Keyword research seems innocent and common-sense enough: find words you think people will use to find your service.
But once you get going, it’s not always so simple.
Do they actually use those keywords for your service or are you just assuming? Are other, irrelevant people using those keywords for something else? Do most people searching for the keyword fit into your buyer persona?
That’s when things get a little more challenging.
Let’s dig into some questions you should ask yourself and discover how we can answer them.
1. Are the people using these keywords actually interested in what I offer?
Search intention creates many pitfalls for marketers.
You need to consider this fact carefully, otherwise you can waste tons of resources targeting keywords that don’t deliver leads.
The best way to test this is by manually searching for your keywords.
Are the results relevant to you? Are they driven by a motivation to buy or are they just looking for information?
For example, searching for “Business Intelligence” results in news, Wikipedia pages, glossaries and definitions—none of which necessarily suggest this keyword combination should target buyers of Business Intelligence Software.
You probably can’t compete with Wikipedia and even if you could, those searchers probably aren’t going to convert. Most of them are just looking to define a word or concept, not purchase software for it. Drop the keyword and aim for something more descriptive and action oriented, like "Business Intelligence Software" or even more specifically "The Best Business Intelligence Software".
If you're a huge company with tons of resources to spare, then maybe you'll want to spend the time to rank for a broad and highly competitive keyword. But most SMBs probably want to use their resources more wisely.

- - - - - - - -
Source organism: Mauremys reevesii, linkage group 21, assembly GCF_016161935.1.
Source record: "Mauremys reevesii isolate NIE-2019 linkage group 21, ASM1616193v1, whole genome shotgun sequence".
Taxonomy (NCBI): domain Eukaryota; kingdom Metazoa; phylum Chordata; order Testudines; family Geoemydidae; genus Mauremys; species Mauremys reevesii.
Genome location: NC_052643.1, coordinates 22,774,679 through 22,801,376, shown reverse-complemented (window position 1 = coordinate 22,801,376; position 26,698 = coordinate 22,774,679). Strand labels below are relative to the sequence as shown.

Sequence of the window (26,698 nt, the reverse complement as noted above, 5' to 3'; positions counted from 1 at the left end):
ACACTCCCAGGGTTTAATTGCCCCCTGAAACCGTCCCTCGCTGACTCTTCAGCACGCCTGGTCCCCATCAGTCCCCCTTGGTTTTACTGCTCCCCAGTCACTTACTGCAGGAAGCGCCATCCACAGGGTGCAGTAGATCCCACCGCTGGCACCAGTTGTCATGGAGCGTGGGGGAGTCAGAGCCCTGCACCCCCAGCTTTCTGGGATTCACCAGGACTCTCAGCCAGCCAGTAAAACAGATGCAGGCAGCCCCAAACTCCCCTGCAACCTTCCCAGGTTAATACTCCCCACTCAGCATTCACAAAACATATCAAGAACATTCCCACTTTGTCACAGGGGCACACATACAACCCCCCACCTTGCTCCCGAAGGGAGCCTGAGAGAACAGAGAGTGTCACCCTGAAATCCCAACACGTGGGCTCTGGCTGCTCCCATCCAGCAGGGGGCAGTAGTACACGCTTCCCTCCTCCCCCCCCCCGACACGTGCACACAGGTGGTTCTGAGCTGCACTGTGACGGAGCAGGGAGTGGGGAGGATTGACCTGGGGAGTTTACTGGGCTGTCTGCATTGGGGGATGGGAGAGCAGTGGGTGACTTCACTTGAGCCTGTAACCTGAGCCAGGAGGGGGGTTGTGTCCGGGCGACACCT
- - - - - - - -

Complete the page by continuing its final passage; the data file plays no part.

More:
When you're searching for your keywords, make sure you’ve logged out of Google because sometimes they’ll cater results specifically to you. So if you’re visiting your own website a lot from Google, you’ll start seeing yourself in results that others wouldn’t see.
2. Do the people looking for these keywords fit into my Buyer Persona?
It’s easy to forget that your keywords exist outside the context of your business. Make sure you’re not targeting the entirely wrong group of people, like the B2C contingent of your B2B service.
This concern goes hand-in-hand with the first one, but the distinctions can be a little more subtle.
You might find a good keyword that provides action-oriented results, but does it drive action for the right service or product?
For example, if you’re targeting photo etching for industrial manufacturers you don’t want the audience that’s looking for photo etched necklaces.
You can resolve this question the same way as before. Check the results. If a bunch of necklaces or etched firearms show up, you’re probably off target.
3. Why does this matter? Even if I attract the wrong buyer, traffic is traffic, right?
Well, I don’t disagree that extra traffic – relevant or not – can be a good thing.
But in this context, there are a couple of reasons to care:
- First, if you’re targeting a keyword that’s off target, you’re going to struggle. It takes time and effort to rank, and it takes even more time and effort to rank for an irrelevant keyword. You’ll waste your time for little or no return.
- Secondly, if you’re doing PPC, you’ll hurt your Quality Score. This will affect your costs and how often your ad displays. Google wants to keep their users happy with useful and relevant content, not some stuff that’s almost relevant and nearly useful.
When you're creating a keyword strategy, make sure you're targeting the right audience. Otherwise, you'll spend way too much time and resources trying to rank for keywords that provide little or no return.